The reputation August has for many people is that of dog days – slow, inactive, mundane, activity of a snail-crawling nature, compared to the other 11 months of a year.

Blast that rep to bits this August where television is concerned. Sure, we've had years in which a network was launched down this stretch. MTV immediately comes to mind 30-plus years ago. However, we sure haven't had an August of late with three – repeat, three – networks with high profiles start up.

We've already had one of the three take off in Pivot, opening last Thursday with more than 40 million homes in view, thanks to acquiring the affiliate base of The Documentary Channel and Halogen. Participant Media's entry into the TV network arena, out to engage millennials with content that entertains and provokes involvement with social issues simultaneously, kicked off with back-to-back episodes of the dramedy Please Like Me and the hour-long nightly roundtable TakePart Live. Also on opening night, Pivot became the latest in the growing line of channels entering the scripted TV universe. Pivot already has a number of original series ahead to watch for, from documentary Jersey Strong to nuvo-variety HitRecord, specials co-produced with Rolling Stone and Univision, and the hip/flip young Shakespeare drama Will from The Great Gatsby/Moulin Rouge writer Craig Pearce.

Next on deck: Fox Sports 1 on August 17, checking into the very crowded field of all-sports networks. Weekend NASCAR truck racing and UFC mixed martial-arts competition will kick off a schedule of some 5,000 live event hours planned for the channel's first year, with soccer and college football games in short order. Fox Sports Live, the net's brand of sports news/highlights coverage, will premiere opening weekend, followed by Regis Philbin's afternoon Rush Hour and other daytime series the following week. Thanks to the conversion of Speed Channel, Fox Sports 1 anticipates launching among 90 million cable and satellite households, a record for a new channel in its genre.

Three days later, Current TV will be replaced by Al Jazeera America, the third of our August channel launches. A news service focusing on domestic developments, issues and trends, this service will combine reports from a dozen bureaus nationwide with material from parent Al Jazeera's other news channels available worldwide, including Al Jazeera English. The coverage centerpiece: America Tonight, a nightly newsmagazine anchored by former CNN anchorperson/CBS correspondent Joie Chen, with frequent special reports from Soledad O'Brien and other contributors. Other features include a nightly talk hour with Antonio Mora, formerly with ABC. Current gives Al Jazeera America coverage among 40-45 million households at launch. How quickly AJA gets beyond that will depend on early audience and pundit reaction to its coverage, comparisons to other all-news nets and likely as important, comparison to coverage by mothership Al Jazeera, whose past work originating from the Middle East has raised controversy with U.S. government officials and members of Congress.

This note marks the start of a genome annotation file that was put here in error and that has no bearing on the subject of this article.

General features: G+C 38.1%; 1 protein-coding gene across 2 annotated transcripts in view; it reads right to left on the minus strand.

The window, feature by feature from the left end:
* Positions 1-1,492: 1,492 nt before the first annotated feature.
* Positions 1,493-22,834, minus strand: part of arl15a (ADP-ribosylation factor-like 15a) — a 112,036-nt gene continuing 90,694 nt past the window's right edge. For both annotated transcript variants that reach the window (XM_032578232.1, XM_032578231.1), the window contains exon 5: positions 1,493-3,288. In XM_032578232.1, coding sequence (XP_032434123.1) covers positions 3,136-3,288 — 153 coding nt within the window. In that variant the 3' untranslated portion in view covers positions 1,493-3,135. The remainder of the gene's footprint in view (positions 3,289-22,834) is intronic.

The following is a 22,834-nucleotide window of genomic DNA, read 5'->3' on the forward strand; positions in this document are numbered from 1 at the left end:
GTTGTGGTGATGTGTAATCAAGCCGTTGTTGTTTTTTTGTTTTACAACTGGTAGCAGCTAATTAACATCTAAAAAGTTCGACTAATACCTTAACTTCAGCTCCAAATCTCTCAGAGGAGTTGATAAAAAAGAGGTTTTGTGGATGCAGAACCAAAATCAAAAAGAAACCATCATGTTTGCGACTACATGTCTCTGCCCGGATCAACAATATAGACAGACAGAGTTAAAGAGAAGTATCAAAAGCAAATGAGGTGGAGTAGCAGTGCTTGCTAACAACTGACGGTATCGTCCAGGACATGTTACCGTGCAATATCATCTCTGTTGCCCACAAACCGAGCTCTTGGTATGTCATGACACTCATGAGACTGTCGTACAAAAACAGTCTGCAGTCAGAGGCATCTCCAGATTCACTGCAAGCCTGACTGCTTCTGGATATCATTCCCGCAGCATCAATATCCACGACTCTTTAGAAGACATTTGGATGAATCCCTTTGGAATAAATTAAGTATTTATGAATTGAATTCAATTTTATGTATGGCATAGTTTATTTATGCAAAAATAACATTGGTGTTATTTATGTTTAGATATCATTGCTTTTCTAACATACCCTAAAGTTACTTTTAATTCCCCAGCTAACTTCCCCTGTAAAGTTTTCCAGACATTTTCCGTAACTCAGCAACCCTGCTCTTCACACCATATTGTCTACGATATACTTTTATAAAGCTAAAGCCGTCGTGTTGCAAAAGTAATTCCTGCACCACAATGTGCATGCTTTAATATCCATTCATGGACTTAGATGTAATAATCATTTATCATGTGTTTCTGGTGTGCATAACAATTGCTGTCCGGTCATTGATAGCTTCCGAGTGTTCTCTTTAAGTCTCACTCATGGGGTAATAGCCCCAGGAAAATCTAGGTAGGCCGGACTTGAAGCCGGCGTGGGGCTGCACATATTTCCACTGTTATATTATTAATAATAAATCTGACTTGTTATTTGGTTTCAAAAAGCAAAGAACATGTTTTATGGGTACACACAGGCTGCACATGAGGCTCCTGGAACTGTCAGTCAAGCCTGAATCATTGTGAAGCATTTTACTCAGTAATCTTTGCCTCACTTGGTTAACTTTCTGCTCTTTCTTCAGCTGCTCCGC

Together, this trio will kick off the most concentrated set of notable network premieres in recent memory. FXX and Esquire Network (converted from G4) hit the scene next month, with Fusion and Sean Combs's Revolt taking off in October, and El Rey Network from Robert Rodriguez (assisted on several levels by Univision) playing this December. There's also a good chance we may see some other independent players join the bunch, including Chicago-based Touchvision and multicasters Soul Of The South and VU TV Network.

Looks like this month isn't one for the dog day believers among us. In this rapidly-expanding TV world, that's amore for all the rest.


Observations from the passing parade:

***Looks like CBS and Time Warner Cable are hunkering down in their retransmission consent skirmish. If they can't reach a deal by this weekend, when Tiger Woods may contend for his first golf major win in years at the PGA Championship, Time Warner customers in New York, Los Angeles, Dallas and elsewhere probably can kiss their CBS stations and Showtime goodbye until at least mid-September, when CBS opens its fall season. The radio/TV advocacy by both parties continues.

***New series premieres to watch this weekend: Starz's The White Queen, the pay channel's first attempt at original Saturday night programming, based on the popular book series, and Low Winter Sun from AMC, getting buzz as an early contender for next fall's Emmy Awards.

***Keep a close eye or ear on Google's Chromecast venture, the $35 plug-in allowing people to watch YouTube, Netflix and other Web services on the TV set. What becomes of Google TV if this plugs well with the public?

***With ABC Family cancelling Bunheads, can someone give star Sutton Foster her own variety series? She's a dynamite talent – sings, acts, dances – and personable to the hilt. How about it, someone out there?

***Tomorrow Will Be Televised, the radio program all about TV which I host and produce, begins its seventh year on the air this week. I'm deeply grateful to all the guests coming on, all the public relations people arranging guests and seeing value in the program's existence, BlogTalk Radio for carrying it, and most important, all of you who listen and participate. Your listening is deeply appreciated, and I invite you to strap in for our next amazing year. If you're not listening, come on in and discover what the world of TV has to say.

Until the next time, stay well and stay tuned!

Simon Applebaum is producer/host of Tomorrow Will Be Televised, the radio program all about TV. Tomorrow runs live Mondays and Fridays at 3 p.m. Eastern time, noon Pacific Time on, with replays available at A weekly TV series edition will soon premiere on the new UBC-TV network.

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